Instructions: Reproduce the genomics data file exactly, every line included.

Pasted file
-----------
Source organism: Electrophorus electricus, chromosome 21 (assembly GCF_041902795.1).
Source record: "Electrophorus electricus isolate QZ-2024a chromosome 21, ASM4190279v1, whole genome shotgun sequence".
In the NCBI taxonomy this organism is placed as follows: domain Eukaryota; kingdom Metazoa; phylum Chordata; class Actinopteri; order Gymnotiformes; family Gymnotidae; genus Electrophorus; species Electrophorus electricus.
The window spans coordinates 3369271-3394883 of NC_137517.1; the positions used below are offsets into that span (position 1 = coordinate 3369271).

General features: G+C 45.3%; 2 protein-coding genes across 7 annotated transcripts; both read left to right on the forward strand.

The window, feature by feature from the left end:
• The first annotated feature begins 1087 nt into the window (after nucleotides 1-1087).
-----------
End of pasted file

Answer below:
Source organism: Electrophorus electricus, chromosome 21 (assembly GCF_041902795.1).
Source record: "Electrophorus electricus isolate QZ-2024a chromosome 21, ASM4190279v1, whole genome shotgun sequence".
In the NCBI taxonomy this organism is placed as follows: domain Eukaryota; kingdom Metazoa; phylum Chordata; class Actinopteri; order Gymnotiformes; family Gymnotidae; genus Electrophorus; species Electrophorus electricus.
The window spans coordinates 3369271-3394883 of NC_137517.1; the positions used below are offsets into that span (position 1 = coordinate 3369271).

General features: G+C 45.3%; 2 protein-coding genes across 7 annotated transcripts; both read left to right on the forward strand.

The window, feature by feature from the left end:
• The first annotated feature begins 1087 nt into the window (after nucleotides 1-1087).